Israel-Palestine war: UN ambassador slammed for stunt ‘dishonouring Holocaust victims’
The head of Israel's Yad Vashem Holocaust memorial condemned Israel’s United Nations ambassador for "dishonouring" the memory of Holocaust victims on Tuesday.
On Monday, Gilad Erdan wore a yellow star, a symbol Jews were forced to wear by the Nazis, during a UN Security Council meeting on the ongoing Israel-Palestine hostilities in which more than 1300 Israelis and close to 9000 Palestinians have been killed.
Yad Vashem head, Dani Dayan, described the stunt as one that “dishonours both the victims of the Holocaust and the State of Israel”.
“The yellow patch symbolises the helplessness of the Jewish people and being at the mercy of others. Today we have an independent country and a strong army,” Dayan posted on X, formerly known as Twitter. “We are masters of our destiny. Today we place a blue-white flag on the lapel, not a yellow patch,” he added.
The spat comes after Israel's envoy to the UN denounced the Security Council for "staying silent" over Hamas’ surprise assault on Israel on 7 October.
"Some of you have learned nothing in the past 80 years," he said. "Some of you have forgotten why this body was established.
"So, I will remind you. From this day on, each time you look at me you will remember what staying silent in the face of evil means," the ambassador said.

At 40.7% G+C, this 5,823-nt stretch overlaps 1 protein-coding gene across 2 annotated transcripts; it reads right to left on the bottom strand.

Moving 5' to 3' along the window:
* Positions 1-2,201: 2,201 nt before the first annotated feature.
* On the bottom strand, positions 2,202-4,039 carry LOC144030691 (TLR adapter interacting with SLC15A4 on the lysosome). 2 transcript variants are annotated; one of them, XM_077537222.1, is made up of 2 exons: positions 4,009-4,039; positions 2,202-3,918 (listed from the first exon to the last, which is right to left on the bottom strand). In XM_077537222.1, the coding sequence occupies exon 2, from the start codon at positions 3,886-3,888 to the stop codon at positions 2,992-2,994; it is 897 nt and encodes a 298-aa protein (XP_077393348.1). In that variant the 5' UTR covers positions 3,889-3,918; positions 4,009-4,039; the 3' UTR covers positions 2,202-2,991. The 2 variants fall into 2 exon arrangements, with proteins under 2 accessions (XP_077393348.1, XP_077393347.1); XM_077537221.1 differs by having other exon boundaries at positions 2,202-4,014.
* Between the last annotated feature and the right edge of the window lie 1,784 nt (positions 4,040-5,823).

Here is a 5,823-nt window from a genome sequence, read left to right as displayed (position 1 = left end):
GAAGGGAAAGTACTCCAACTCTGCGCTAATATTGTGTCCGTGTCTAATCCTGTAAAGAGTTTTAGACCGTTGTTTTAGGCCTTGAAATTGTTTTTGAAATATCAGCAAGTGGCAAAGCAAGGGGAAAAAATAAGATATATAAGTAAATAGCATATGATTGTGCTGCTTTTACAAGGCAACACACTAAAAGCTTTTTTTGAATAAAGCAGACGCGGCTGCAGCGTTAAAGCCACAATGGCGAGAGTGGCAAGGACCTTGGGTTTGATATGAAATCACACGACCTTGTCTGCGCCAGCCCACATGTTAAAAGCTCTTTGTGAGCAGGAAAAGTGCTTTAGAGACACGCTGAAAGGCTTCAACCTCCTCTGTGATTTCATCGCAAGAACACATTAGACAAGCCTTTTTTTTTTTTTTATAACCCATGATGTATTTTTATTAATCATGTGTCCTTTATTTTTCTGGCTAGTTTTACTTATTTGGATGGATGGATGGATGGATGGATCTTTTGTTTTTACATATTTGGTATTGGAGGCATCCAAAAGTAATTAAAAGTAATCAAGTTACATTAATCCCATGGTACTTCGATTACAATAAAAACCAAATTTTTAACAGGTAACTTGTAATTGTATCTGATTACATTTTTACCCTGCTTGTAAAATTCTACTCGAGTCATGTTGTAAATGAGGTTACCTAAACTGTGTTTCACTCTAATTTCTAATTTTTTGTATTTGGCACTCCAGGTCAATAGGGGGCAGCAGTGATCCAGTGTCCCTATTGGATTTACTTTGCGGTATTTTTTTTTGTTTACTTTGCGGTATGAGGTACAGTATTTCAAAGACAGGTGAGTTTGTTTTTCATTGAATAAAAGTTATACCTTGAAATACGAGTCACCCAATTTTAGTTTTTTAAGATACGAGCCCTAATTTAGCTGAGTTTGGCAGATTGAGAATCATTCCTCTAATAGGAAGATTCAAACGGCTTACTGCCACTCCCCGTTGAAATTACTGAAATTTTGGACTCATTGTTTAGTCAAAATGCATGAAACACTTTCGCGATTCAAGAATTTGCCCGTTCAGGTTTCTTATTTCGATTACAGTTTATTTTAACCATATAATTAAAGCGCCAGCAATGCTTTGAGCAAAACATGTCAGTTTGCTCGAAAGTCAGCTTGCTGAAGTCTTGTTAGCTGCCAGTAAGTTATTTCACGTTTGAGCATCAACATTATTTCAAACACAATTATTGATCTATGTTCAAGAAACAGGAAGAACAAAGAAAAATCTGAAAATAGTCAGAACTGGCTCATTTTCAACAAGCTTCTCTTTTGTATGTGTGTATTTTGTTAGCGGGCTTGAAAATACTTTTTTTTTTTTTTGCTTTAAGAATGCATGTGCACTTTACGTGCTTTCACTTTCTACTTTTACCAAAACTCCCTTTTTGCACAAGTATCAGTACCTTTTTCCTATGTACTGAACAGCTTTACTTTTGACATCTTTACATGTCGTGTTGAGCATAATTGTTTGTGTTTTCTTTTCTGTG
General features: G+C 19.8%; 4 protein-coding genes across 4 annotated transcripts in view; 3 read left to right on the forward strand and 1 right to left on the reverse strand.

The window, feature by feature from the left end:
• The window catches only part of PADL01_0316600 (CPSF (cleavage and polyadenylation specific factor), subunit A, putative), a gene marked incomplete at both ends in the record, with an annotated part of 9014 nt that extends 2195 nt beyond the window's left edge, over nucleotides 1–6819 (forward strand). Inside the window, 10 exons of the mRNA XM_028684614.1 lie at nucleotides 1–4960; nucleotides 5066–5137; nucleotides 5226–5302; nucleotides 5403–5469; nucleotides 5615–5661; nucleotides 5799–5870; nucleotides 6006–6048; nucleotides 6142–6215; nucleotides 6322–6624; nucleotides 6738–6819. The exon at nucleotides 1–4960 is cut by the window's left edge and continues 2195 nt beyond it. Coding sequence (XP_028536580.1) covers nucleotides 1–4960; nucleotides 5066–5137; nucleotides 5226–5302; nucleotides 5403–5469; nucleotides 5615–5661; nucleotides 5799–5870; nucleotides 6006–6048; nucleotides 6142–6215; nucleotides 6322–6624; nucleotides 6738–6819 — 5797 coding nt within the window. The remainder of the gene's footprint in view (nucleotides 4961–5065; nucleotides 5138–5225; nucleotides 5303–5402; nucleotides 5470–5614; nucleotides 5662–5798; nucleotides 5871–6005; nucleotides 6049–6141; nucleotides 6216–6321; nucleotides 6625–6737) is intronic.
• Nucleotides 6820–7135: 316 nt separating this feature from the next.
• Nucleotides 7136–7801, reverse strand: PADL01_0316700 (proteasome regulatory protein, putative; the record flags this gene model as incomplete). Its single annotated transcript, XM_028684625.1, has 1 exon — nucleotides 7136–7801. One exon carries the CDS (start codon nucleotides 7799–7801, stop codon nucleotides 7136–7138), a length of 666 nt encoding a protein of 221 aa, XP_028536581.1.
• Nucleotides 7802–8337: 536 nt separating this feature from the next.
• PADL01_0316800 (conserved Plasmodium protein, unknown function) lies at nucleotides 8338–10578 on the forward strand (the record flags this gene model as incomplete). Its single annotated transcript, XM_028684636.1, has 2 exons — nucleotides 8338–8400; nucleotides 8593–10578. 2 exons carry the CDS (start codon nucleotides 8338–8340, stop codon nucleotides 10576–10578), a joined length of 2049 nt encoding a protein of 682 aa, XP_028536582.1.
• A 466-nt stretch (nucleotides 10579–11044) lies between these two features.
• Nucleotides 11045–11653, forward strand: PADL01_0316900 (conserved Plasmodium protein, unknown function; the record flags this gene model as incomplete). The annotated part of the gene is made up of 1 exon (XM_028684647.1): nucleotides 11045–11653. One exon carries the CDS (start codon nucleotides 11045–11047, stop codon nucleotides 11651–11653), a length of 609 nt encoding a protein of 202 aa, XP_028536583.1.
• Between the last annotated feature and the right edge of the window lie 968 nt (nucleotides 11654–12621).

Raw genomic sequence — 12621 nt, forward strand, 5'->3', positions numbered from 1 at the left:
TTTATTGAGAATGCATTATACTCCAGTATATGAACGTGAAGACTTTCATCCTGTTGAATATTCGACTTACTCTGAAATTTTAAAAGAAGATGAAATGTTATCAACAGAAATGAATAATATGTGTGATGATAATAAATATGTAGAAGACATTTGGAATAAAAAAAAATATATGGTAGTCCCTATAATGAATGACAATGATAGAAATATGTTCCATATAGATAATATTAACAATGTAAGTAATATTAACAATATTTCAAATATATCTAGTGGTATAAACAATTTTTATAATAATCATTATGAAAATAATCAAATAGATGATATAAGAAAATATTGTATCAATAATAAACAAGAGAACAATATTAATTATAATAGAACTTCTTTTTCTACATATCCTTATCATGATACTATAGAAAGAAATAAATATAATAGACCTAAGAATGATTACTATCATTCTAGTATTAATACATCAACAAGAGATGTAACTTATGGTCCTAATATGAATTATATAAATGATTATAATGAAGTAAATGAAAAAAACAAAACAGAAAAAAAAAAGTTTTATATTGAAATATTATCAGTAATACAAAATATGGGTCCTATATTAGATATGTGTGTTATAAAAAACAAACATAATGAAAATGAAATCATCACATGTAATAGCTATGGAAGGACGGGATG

The 15-member UN Security Council has failed to adopt a single resolution on the war between Israel and Hamas, now in its fourth week.
The failure reflects deep division between the US, UK and France on the one hand and the other members of the Security Council.
Israeli Prime Minister Benjamin Netanyahu has called the attacks, which Israeli officials say killed 1,400 people, the worst against the Jewish people since the Holocaust.
Yad Vashem, however, has cautioned against making such a comparison.
In a statement on Monday it said that while Hamas’ actions were “genocidal in its intents” it didn’t warrant a Holocaust comparison.
“Part of why it differs from the Holocaust is because Jews have today a state and an army. We are not defenseless and at the mercy of others,” said Yad Vashem.
“One must be careful not to jump to conclusions equating the two until sufficient research is done delving into the underlying aspects of these two ideologies,” Dayan told Jewish News Syndicate.
“Comparisons to historic events must be addressed carefully not to belittle or marginalise both the past and present. If everything is a Holocaust, then what is a Holocaust? If nothing can be compared to a Holocaust, how can we learn to recognise certain trends and ensure that they never repeat themselves?” Vad Vashem added in its statement.